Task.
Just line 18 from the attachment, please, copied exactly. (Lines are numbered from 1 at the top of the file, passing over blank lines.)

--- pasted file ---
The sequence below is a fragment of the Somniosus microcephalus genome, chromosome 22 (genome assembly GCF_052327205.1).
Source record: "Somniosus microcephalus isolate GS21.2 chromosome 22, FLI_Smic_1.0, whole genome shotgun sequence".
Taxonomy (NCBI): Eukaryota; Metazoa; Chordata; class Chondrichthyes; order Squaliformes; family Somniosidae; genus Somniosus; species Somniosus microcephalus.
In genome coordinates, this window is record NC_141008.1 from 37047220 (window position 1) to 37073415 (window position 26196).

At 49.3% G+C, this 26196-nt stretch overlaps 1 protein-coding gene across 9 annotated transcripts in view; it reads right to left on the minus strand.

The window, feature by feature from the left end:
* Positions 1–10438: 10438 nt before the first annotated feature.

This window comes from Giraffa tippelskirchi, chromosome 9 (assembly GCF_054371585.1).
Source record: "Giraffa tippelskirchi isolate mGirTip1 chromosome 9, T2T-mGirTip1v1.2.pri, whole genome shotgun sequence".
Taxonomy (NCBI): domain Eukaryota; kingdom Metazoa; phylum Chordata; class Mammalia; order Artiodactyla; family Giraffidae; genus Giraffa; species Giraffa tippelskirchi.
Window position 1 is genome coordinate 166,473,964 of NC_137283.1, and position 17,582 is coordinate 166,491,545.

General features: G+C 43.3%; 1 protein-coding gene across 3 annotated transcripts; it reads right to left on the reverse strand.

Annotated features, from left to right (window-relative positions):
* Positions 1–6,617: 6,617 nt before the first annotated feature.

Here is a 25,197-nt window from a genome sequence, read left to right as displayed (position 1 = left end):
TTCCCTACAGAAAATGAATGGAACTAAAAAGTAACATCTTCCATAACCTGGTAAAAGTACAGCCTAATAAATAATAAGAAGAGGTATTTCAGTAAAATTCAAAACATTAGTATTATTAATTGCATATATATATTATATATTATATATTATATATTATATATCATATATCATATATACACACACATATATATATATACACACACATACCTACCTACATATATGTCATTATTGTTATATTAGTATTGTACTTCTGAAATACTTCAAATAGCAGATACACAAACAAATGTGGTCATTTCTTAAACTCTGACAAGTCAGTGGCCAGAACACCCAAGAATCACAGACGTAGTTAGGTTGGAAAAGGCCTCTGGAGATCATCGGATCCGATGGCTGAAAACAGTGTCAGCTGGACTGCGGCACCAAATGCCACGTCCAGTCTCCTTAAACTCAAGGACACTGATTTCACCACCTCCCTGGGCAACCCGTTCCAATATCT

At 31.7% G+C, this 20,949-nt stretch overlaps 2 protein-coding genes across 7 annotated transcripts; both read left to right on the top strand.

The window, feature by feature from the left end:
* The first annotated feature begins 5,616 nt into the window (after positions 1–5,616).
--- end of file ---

The window, feature by feature from the left end: